EU foreign ministers have agreed to restrict exports of inflatable boats and outboard motors to Libya in a drive to curb the smuggling of migrants.
The restrictions will not apply to legitimate Libyan businesses, such as fishing crews, an EU statement said.
It is not clear how the EU will check that such exports do not end up in the wrong hands in the lawless country.
Meanwhile Luxembourg has warned that EU funds may be helping to drive migrants into Libyan “concentration camps”.
Many migrants exploited by people-smuggling gangs in Libya have suffered brutality, including sexual abuse. The country is plagued by violence and lawlessness.
More than 88,000 migrants have crossed the Mediterranean to Italy so far this year, and more than a quarter of them arrived in June alone.
The numbers are higher than in the first half of last year.
Responding to an Italian plea for help, the EU has been helping to train Libyan coastguards.
Luxembourg’s Foreign Minister Jean Asselborn said “we have financed these coastguards and it’s right,” but that migrants were being brought back to Libya “to these camps we’ve seen pictures of”.
“Those are sometimes concentration camps, camps where people are raped, where there is no law.”
Italy has EU backing for a code of conduct that would regulate non-governmental organisations (NGOs) involved in rescuing migrants off the Libyan coast. Critics accuse NGOs of encouraging departures of migrants from Libya.
EU foreign policy chief Federica Mogherini said 5,000 migrants had returned home voluntarily from Libya this year under EU-funded schemes, more than double the number in the whole of last year.
The EU export restrictions will apply when there are “reasonable grounds” to suspect that people smugglers are the end users. Boats and motors in transit to Libya via the EU will also be restricted.
Italy delays citizenship law
Separately on Monday, Italian Prime Minister Paolo Gentiloni said conditions were not right to push through a bill giving citizenship to the children of immigrants.
The law would make some 800,000 people citizens and has already taken years to reach the upper house, or Senate.
Right-wing parties hailed the prime minister’s delay but migrant groups said they were bitterly disappointed.
Mr Gentiloni called the bill on citizenship “just”, but said he had run out of time and was putting it back until autumn.
Many of the new arrivals have come through Sicily, and when a local prefect on the island sent 50 migrants to a hotel in the village of Sinagra at the weekend, dozens of local mayors began a protest outside.
They argued that the facilities were insufficient and the number was far higher than the government’s agreement with local authorities to aim for 2.5 migrants per 1,000 of population. “We aren’t racist, or against migrants but the distribution has to to be fair,” said local mayor Vincenzo Lionetto Civa.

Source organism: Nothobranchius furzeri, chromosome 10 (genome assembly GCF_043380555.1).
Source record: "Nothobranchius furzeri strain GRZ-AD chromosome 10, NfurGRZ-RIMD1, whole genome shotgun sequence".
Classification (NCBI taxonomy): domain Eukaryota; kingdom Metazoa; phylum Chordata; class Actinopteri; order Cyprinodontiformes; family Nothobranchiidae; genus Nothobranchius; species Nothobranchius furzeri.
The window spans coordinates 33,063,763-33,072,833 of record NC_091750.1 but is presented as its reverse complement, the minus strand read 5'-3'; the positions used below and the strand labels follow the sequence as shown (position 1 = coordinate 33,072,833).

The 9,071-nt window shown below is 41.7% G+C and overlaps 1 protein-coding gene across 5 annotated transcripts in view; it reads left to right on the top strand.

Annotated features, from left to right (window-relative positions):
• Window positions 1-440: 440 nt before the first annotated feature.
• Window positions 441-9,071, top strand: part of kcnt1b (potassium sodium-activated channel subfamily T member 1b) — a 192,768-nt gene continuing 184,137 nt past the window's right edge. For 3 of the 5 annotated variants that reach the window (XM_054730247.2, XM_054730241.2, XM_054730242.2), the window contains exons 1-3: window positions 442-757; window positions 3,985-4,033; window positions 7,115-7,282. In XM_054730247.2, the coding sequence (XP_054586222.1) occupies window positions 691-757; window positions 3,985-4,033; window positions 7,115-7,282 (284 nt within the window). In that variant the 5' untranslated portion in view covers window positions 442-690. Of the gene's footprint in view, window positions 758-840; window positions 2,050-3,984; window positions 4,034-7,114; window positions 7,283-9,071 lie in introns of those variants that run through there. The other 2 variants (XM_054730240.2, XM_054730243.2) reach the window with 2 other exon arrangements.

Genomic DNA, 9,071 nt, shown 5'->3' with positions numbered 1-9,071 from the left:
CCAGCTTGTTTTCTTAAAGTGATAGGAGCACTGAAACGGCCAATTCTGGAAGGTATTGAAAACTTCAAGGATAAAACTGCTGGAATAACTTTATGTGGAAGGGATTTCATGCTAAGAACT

Migrant issue a hazard for Italian government
By Julian Miglierini, BBC News, Rome
For the normally meek Paolo Gentiloni, the U-turn on this bill that would have extended citizenship rights to the children of long-term immigrants has been quite dramatic – but not entirely surprising.
It had become obvious that a Senate debate would have sparked an internal conflict within his coalition and put his government’s survival at risk.
It has also revealed how in the current political climate in Italy, anything related to the issue of migration can become politically toxic.
With migrant arrivals solidly above last year’s numbers, the right-wing Northern League and the populist Five Star Movement have strongly increased anti-immigrant rhetoric in the last few months.
Migration is likely to dominate the agenda ahead of the next general election, expected in early 2018.
What is Italy proposing?
Many European countries already grant citizenship to the children of migrants born on their territory, although the terms vary considerably.
Italy’s centre-left-led coalition is planning to offer citizenship to children either born in Italy or those who arrive before they are 12 and spend five years in formal education.
The controversial “ius soli” (right of soil) has taken years to reach Italy’s upper house of parliament and when it arrived in the Senate it became the focus of thousands of amendments aimed at halting its path.
It is currently difficult for immigrants to obtain Italian citizenship without an Italian parent.
However, the number of people becoming Italian citizens has risen – 201,501 acquired Italian citizenship in 2016 alone.
Right-wing Northern League leader Matteo Salvini said more than 7,000 migrants had arrived in southern Italy this weekend alone, adding that the Sicilian mayors’ protest was proof that people had had enough.